Last spring The Intelligent Life, a journal published by The Economist, ran an article claiming that Americans are overall an "unhappy lot." Two years ago, The New York Times published "Liberated and Unhappy," about the diminishing degree of happiness among American women (Her.meneutics weighed in too). And recently I stumbled across the website for The Happiness Project, a book by Gretchen Rubin that shot to number two on the NYT bestseller list within its first week of publication last year. I am still dizzy from the swirl of quotes and tips on the website about how to pursue happiness and join in on booming nationwide happiness-projects. The amount of literature being penned on happiness suggests that as a culture we want to believe that happiness is something we can will and achieve, and that it is our inalienable right and our due. At times, I too am guilty as charged.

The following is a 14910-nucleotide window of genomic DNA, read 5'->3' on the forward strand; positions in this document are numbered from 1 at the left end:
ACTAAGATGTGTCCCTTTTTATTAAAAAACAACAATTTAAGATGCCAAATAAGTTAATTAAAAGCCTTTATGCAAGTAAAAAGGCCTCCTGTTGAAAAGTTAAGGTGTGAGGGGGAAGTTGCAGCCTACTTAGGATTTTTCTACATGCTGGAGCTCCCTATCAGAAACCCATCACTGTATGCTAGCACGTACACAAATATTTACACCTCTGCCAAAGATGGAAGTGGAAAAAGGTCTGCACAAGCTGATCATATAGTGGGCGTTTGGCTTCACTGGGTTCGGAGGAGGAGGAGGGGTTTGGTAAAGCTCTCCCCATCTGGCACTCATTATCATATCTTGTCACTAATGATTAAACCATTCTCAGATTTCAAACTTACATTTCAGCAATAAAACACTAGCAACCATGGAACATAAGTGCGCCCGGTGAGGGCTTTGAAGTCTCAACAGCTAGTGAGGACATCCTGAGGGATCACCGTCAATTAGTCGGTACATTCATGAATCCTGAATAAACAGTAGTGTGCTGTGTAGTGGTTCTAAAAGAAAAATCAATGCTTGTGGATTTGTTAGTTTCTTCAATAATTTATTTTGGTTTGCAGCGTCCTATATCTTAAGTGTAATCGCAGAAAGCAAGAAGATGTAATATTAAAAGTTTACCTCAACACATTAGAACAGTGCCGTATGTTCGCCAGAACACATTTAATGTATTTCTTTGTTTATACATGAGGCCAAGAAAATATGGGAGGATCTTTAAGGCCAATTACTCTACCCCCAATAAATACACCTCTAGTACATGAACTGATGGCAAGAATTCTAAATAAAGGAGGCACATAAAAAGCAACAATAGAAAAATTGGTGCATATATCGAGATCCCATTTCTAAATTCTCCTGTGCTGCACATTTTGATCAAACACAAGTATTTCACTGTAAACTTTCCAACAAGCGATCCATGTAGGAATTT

I cannot help reflecting on our cultural obsession with happiness against the backdrop of Easter, these 50 days of invitation to dwell in the reality of resurrection. If the church could claim to have an official "happy season," this would be it. Christ is risen. New life is possible in all circumstances. But, instead of the temptation to appropriate a Christian interpretation of a cultural phenomenon, perhaps the real place to begin is to consider that happiness may not be a word in our Christian vocabulary.
That's not to say Christians cannot experience happiness. Rather, we recognize happiness as transitory as opposed to a telos after which we earnestly seek. Reflecting on Scripture and the call to discipleship, the closest Christians might get to notions of happiness is by practicing the spiritual discipline of hope, something that looks remarkably ...1
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